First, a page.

The gaseous nitrogen and oxygen that surround and sustain us throughout our lives may paradoxically be one of the natural resources we notice least. But the air we breathe and live in would surely become noticed if it were tainted to any great extent. Unfortunately, air doesn't need to be degraded to the point where we notice it to be unhealthy for us and other living things. Even non-living things can suffer ill effects from impurities in the air, otherwise known as air pollution.
Due to the fact that air pollution can be transported and spread great distances if it's picked up by prevailing winds, no place is immune to its effects. Vicksburg NMP is no exception. In addition, the park is located within a developed area that supports industy. (Vicksburg has always been a port city, and remains so to this day.) Ozone, particulate matter, and nitrogen and sulfur oxides are some of pollutants that are known and monitored for in Mississippi and the Gulf Coast region.
Park management staff are particularly interested in the potential detrimental effects that air pollution can inflict upon the park's resources, such as: visibility, flora/fauna, cultural/historic resources, odor, soils, water, night sky, soundscape, and last but not least, human health. People who suffer repiratory diseases are quick to notice when the air quality is less than optimum. All of us, though, can detect excessive particulate matter in the form of smog, which looks as unhealthy as it is to breathe. Other resources, such as soils and waterbodies, reveal their damages more slowly, such as when their pH levels change as a result of acid rain deposition.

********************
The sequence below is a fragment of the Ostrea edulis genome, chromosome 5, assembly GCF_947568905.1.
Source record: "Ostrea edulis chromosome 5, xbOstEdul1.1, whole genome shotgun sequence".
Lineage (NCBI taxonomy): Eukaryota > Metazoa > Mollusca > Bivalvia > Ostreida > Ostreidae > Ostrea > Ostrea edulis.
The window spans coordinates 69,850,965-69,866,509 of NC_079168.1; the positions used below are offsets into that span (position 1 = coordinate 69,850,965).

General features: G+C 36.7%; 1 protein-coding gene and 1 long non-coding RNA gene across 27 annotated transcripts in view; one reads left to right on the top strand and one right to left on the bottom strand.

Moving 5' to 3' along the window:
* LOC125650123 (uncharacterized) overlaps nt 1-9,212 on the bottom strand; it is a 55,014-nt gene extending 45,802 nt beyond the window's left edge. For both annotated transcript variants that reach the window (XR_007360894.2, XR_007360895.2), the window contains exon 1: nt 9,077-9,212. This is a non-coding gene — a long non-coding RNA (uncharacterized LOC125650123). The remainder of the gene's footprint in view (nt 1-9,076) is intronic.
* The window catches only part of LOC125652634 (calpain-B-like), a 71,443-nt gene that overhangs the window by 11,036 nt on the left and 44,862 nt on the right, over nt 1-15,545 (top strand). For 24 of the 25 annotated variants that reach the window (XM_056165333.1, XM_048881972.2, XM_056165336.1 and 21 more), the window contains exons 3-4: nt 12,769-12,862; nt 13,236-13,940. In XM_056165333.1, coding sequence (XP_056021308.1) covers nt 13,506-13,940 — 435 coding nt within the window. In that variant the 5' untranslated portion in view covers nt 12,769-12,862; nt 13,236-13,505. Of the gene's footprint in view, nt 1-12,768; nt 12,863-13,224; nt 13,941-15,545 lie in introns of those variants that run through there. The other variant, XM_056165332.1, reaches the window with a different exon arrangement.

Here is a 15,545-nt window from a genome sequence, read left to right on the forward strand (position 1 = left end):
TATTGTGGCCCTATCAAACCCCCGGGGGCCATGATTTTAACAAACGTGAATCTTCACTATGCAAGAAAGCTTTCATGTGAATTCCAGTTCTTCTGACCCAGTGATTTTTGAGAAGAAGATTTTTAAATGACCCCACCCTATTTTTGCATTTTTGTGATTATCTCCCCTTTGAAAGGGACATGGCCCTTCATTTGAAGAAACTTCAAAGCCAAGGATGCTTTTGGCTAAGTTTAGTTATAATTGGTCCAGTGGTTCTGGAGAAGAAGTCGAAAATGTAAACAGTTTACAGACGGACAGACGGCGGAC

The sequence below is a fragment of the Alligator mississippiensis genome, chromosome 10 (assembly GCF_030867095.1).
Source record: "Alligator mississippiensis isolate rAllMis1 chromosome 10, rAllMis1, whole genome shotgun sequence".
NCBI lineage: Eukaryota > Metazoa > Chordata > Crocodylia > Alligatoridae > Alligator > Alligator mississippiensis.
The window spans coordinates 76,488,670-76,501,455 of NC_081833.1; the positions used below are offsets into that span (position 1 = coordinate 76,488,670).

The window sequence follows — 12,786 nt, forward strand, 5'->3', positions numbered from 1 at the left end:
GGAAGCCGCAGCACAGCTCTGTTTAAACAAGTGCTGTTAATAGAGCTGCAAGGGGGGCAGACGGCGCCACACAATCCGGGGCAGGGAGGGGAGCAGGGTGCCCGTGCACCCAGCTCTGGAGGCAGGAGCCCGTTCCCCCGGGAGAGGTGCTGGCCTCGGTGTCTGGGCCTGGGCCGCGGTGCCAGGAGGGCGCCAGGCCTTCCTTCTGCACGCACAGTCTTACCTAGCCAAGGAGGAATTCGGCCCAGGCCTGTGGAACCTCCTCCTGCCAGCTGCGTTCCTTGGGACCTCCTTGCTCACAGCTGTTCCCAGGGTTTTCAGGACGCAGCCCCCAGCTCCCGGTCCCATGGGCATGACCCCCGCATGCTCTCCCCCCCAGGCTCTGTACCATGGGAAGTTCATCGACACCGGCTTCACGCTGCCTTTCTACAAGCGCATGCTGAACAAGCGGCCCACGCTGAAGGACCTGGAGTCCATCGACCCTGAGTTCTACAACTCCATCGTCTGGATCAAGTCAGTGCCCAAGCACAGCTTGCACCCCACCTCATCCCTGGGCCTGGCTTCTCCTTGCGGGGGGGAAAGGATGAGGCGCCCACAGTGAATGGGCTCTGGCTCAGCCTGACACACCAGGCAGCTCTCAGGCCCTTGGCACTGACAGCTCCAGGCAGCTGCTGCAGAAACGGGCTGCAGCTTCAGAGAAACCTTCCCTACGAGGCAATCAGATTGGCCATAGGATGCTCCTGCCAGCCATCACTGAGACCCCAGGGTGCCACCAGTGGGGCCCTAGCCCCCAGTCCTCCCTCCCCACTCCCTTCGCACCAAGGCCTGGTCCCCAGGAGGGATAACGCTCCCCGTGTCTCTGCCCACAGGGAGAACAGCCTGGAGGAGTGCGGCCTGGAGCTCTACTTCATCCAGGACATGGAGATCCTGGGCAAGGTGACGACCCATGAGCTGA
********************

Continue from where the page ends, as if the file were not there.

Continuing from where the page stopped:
Vicksburg NMP contains one of the park system's premier historical resources- the U.S.S. Cairo Union Gunboat, a largely intact, one-of-its-kind river vessel that was sunk in the Civil War and raised in the 1960's. The metal and wood construction materials of the boat are vulnerable to the elements, and the NPS is concerned that over time acids in the air may be damaging the boat. The same goes for the park's multitude of other cultural artifacts- statuary, cannon, and the like.
Natual resources don't all react alike to environmental stresses. Some species of plants happen to be extra sensitive to elevated levels of lower atmospheric ozone. Declines in these species may be an indication that ozone levels are approaching dangerous levels. In the park these plants are: white ash, sweetgum, yellow poplar, virginia creeper, sycamore, black cherry, sassafrass, and elderberry. Air, by its very pervasiveness, affects just about everything on the planet. It behooves us to care for this extremely important, if usually unnoticed, natural resource!